If you’ve been following the news lately, you may have read about the FDA’s new cigarette warning labels. Beginning in September of 2012, cigarette packages will begin to have warning labels that include pictures and will be displayed much more prominently on packages and in advertisements. Many of the warning labels include photographs of different aspects of the risks of smoking (mouth cancer, tracheotomy, premature babies, etc). To view these images and find out more information, visit the FDA website. It’s been 25 years since the FDA has changed cigarette warning labels and it’s about time. In the past 25 years, research has progressed and found that cigarette smoking can increase your risk of a range of diseases, not just lung cancer. In fact, smoking causes more premature and preventable deaths than any other behavior. But most importantly, research has found that the earlier you quit, the faster your body can reverse the damage done by smoking. This suggests there is hope!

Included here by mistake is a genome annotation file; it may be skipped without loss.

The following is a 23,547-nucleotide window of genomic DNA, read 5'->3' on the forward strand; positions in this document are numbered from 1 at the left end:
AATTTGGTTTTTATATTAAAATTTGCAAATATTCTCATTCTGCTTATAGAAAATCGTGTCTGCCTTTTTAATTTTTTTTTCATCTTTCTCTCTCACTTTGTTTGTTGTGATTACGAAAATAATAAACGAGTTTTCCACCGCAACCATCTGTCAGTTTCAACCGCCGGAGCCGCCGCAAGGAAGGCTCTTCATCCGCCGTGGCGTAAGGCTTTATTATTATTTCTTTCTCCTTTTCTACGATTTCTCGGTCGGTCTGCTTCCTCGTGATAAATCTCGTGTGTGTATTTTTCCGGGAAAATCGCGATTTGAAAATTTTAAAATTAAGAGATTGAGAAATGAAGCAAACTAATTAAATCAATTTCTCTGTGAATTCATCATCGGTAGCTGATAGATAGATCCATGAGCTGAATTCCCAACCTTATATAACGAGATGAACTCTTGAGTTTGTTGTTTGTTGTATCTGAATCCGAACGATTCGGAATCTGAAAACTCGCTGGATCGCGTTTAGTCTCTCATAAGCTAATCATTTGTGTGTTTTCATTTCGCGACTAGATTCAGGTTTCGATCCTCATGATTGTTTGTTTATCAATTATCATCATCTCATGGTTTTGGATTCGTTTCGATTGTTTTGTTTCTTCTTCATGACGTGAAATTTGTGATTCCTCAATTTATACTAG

Social Psychology has found that scare tactics, such as showing threatening images, causes people to respond defensively and not accept the message. The only way that these scare tactics work is by suggesting a possible “way out” or solution to the problem. Do these new images do this? Or do they just scare people, causing them to respond as if they are unaffected? The FDA has tested these labels and found these 9 to be the most effective.
The best way for these messages to get across to smokers, is by having this threatening image and text, but following it up with a suggestion such as “Quitting now can help reverse the damage caused by smoking.” One of the graphic labels has text very similar to this, but it will not be included on every package. It seems likely that certain labels will be more effective than others. The FDA will continue testing these labels, and may make modifications as time passes and we learn more about how effective the images are at encouraging people to quit smoking.
For now, though, we’re left to speculate. What do you think? Do these labels have their intended effect of catching people’s attention and reminding them of the health risks of cigarettes? Do you think this will encourage smokers to quit?